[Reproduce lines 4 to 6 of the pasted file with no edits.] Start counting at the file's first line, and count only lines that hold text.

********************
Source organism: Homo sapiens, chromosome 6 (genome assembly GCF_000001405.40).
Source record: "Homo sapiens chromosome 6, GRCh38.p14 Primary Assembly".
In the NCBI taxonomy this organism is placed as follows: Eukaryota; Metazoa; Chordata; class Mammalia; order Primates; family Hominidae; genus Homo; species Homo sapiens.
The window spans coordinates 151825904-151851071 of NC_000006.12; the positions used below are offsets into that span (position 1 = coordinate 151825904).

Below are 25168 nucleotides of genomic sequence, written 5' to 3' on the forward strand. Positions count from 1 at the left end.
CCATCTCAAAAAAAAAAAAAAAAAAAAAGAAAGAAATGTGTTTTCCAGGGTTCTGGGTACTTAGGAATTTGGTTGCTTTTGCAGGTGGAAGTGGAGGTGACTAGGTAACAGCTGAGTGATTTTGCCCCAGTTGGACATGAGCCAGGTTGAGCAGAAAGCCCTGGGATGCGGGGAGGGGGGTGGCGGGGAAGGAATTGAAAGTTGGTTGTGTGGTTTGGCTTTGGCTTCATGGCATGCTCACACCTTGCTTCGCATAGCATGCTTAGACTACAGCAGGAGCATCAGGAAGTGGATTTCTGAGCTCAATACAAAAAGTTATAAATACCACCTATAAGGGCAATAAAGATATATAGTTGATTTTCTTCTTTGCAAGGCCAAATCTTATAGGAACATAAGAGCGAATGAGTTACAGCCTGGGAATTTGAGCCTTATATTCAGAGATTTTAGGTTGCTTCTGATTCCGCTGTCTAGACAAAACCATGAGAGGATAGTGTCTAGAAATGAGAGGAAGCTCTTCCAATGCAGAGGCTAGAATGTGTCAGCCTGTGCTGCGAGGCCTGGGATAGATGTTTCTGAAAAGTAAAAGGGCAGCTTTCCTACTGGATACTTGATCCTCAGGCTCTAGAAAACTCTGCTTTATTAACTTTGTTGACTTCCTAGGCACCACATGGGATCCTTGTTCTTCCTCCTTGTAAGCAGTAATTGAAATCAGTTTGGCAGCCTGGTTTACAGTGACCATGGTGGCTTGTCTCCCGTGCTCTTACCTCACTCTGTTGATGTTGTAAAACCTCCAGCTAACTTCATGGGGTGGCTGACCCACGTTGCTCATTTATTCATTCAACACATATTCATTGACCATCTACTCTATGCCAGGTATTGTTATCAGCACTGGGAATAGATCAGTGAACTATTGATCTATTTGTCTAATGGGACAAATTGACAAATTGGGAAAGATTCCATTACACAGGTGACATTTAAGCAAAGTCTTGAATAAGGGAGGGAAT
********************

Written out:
The window spans coordinates 151825904-151851071 of NC_000006.12; the positions used below are offsets into that span (position 1 = coordinate 151825904).

Below are 25168 nucleotides of genomic sequence, written 5' to 3' on the forward strand. Positions count from 1 at the left end.
CCATCTCAAAAAAAAAAAAAAAAAAAAAGAAAGAAATGTGTTTTCCAGGGTTCTGGGTACTTAGGAATTTGGTTGCTTTTGCAGGTGGAAGTGGAGGTGACTAGGTAACAGCTGAGTGATTTTGCCCCAGTTGGACATGAGCCAGGTTGAGCAGAAAGCCCTGGGATGCGGGGAGGGGGGTGGCGGGGAAGGAATTGAAAGTTGGTTGTGTGGTTTGGCTTTGGCTTCATGGCATGCTCACACCTTGCTTCGCATAGCATGCTTAGACTACAGCAGGAGCATCAGGAAGTGGATTTCTGAGCTCAATACAAAAAGTTATAAATACCACCTATAAGGGCAATAAAGATATATAGTTGATTTTCTTCTTTGCAAGGCCAAATCTTATAGGAACATAAGAGCGAATGAGTTACAGCCTGGGAATTTGAGCCTTATATTCAGAGATTTTAGGTTGCTTCTGATTCCGCTGTCTAGACAAAACCATGAGAGGATAGTGTCTAGAAATGAGAGGAAGCTCTTCCAATGCAGAGGCTAGAATGTGTCAGCCTGTGCTGCGAGGCCTGGGATAGATGTTTCTGAAAAGTAAAAGGGCAGCTTTCCTACTGGATACTTGATCCTCAGGCTCTAGAAAACTCTGCTTTATTAACTTTGTTGACTTCCTAGGCACCACATGGGATCCTTGTTCTTCCTCCTTGTAAGCAGTAATTGAAATCAGTTTGGCAGCCTGGTTTACAGTGACCATGGTGGCTTGTCTCCCGTGCTCTTACCTCACTCTGTTGATGTTGTAAAACCTCCAGCTAACTTCATGGGGTGGCTGACCCACGTTGCTCATTTATTCATTCAACACATATTCATTGACCATCTACTCTATGCCAGGTATTGTTATCAGCACTGGGAATAGATCAGTGAACTATTGATCTATTTGTCTAATGGGACAAATTGACAAATTGGGAAAGATTCCATTACACAGGTGACATTTAAGCAAAGTCTTGAATAAGGGAGGGAAT